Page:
What Bodybuilding Taught Me

Q:   How did bodybuilding make you into a better lawyer?

A: There’s no doubt that I’m a better lawyer for having been a competitive bodybuilder. Bodybuilding taught me lessons that fueled the success of my law firm and the many other ventures I’ve undertaken, and it played a role in my courtroom accomplishments as well. I could write a whole book on what I learned from bodybuilding. But I’m going to focus on a single event, a single night, to tell you how much bodybuilding has meant to the course of my life. It was my very first bodybuilding contest – a college show held at Hofstra University. I was just turning 21 years old. I remember accepting the second place trophy in a contest I had come to win. What happened both before the show and after are instructive for me in my career today.

IGNORE THE NAYSAYERS. Less than two years before that first contest, I had been one of the passengers in a one-vehicle car accident that killed two other college students. I suffered serious injuries including a broken neck, back, and wrist. Doctors said I would never lift again. They didn’t know the power of bodybuilding in your blood. I defied their predictions, and went on to win bodybuilding awards and to lift heavier than ever. Even though I didn’t win the show, I walked off with three trophies and the satisfaction of proving the doctors wrong. In my work as a lawyer today, I ignore negative voices. For example, I was recently brought onto the legal team of a client facing seven years in prison for charges related to steroid trafficking. His highly competent local lawyers had been negotiating for a 3 or 4 year sentence, and at first doubted I’d do any better. I hit the prosecutor with a wide range of scientific and legal weaknesses in his case that nobody else could have recognized, because nobody else has been so immersed in these legal issues for so long. By the end of the tussling, we walked away with a 0 – 6 month sentencing range – an incredible team effort.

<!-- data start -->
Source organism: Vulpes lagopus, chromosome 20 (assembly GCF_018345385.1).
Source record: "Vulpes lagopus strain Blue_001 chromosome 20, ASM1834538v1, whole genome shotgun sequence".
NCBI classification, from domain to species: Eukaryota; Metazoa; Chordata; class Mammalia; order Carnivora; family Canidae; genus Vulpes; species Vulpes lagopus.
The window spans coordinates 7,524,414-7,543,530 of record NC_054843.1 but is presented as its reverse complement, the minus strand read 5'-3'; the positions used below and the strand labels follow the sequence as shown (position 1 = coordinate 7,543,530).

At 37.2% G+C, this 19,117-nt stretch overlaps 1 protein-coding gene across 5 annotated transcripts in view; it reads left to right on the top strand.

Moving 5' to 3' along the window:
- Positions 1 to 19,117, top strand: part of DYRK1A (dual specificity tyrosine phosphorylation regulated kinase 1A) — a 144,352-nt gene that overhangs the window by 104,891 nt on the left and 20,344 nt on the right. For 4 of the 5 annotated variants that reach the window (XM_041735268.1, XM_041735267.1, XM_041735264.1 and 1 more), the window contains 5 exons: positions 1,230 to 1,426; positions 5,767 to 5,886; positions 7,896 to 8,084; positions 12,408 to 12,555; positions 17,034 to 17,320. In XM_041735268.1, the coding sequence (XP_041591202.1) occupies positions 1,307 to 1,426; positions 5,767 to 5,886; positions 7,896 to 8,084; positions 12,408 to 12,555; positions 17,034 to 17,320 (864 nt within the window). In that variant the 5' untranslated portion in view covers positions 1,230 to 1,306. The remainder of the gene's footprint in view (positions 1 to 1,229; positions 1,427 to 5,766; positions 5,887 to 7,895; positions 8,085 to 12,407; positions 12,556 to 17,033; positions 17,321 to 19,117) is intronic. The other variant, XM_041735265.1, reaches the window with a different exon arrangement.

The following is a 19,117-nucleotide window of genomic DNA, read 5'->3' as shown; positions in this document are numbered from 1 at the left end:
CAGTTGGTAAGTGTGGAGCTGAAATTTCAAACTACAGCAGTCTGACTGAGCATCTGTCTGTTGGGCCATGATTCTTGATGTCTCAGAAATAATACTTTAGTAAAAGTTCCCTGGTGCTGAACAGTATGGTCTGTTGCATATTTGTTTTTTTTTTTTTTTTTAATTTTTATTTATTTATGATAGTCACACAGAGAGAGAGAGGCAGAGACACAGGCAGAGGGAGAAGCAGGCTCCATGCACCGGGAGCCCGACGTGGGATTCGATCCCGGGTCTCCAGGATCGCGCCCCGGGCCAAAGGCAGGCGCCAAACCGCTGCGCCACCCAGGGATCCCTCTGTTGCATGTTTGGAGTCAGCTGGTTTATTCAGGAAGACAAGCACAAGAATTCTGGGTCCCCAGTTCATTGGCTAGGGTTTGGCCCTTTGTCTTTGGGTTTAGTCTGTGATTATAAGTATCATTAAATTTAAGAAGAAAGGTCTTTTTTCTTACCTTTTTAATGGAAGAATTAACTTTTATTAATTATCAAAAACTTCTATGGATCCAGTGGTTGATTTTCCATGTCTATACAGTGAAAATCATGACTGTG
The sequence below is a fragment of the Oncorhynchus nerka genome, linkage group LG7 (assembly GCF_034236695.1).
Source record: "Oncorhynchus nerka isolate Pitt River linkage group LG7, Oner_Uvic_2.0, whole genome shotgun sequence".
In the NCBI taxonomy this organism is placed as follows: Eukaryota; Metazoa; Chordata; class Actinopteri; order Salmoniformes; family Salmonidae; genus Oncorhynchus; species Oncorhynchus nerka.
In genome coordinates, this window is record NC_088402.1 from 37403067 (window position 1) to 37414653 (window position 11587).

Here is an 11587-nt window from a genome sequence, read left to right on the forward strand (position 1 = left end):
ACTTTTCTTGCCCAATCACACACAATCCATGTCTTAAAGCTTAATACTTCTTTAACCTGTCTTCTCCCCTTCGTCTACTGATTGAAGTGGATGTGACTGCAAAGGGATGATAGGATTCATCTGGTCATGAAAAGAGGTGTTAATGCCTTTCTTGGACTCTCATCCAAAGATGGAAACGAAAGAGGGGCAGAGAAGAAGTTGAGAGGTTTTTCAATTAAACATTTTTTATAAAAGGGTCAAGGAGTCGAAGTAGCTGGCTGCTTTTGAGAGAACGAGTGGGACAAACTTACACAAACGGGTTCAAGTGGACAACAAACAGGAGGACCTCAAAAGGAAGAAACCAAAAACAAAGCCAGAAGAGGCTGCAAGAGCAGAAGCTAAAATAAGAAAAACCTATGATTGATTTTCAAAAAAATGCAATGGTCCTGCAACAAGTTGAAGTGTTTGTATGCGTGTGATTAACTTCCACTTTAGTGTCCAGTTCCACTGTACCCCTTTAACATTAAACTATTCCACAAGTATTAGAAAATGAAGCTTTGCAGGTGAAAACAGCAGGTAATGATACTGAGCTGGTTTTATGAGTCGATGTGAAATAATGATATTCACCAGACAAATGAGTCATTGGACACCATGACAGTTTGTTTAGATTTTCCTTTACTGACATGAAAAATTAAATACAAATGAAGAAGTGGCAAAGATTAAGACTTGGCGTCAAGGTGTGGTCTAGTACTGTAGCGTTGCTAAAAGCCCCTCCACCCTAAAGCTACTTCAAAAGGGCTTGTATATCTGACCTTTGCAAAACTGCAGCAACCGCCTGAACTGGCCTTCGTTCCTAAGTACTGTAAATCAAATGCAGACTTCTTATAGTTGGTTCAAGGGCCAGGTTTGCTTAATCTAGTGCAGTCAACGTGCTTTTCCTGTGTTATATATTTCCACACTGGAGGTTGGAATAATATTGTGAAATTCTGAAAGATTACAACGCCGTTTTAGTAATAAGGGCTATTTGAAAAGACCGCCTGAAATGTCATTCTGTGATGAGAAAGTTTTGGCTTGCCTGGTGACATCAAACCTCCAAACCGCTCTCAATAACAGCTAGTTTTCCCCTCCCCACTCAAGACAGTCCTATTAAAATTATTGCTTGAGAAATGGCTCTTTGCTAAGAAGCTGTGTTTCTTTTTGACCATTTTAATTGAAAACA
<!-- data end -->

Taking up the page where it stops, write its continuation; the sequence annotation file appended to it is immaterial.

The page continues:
PREPARE TO WIN. Litigation is a gunfight. If you’re trying a case before a judge or jury, you better come prepared. That means getting all the little details right. It’s all about the preparation, as I learned from bodybuilding competition. I remember how meticulous I was about my diet in the months leading up to that first show. On the night of the show I squeezed the skin over my abs between my fingers and it was so thin and dry it felt like cellophane. Not long ago I had to cross-examine one of the top endocrinologists at FDA on the medical risks of certain bodybuilding drugs. Without a detailed understanding of the medical literature, some devastating but misleading testimony would have slipped into the record. But I had done all my homework and knew the science better than he did. I won that hearing.

FOLLOW YOUR INSTINCTS. Training for competition develops an instinct for what works for your body. You find what’s right for you. If you follow your instincts in life, you’ll often make the choices that work out in the end. I was disappointed at that second placing, and as I was leaving the stage a protégé of the late IFBB pro Steve Michalik approached me. He said my potential was huge and offered me a free membership to train at Michalik’s legendary gym, “Mr. America’s.” It was very tempting. But I knew it would mean taking bodybuilding to a different, much higher, level of commitment, sacrifice … and potential risk. After some debate, I followed my instincts and declined. Instead, I dedicated myself to law school, training hard recreationally but not competitively, and ironically I’m probably far more involved in the bodybuilding world today than if I had taken the other path.

That’s my story from that night, but I suspect everyone reading this will agree that the lessons we learn in the gym and on the stage make us better at all the other things we do, and give us an advantage over those who’ve never tossed around the iron. Be well, my friends.

Adapted from Rick’s “Busted!” column in Muscular Development magazine.  © 2016, All Rights Reserved.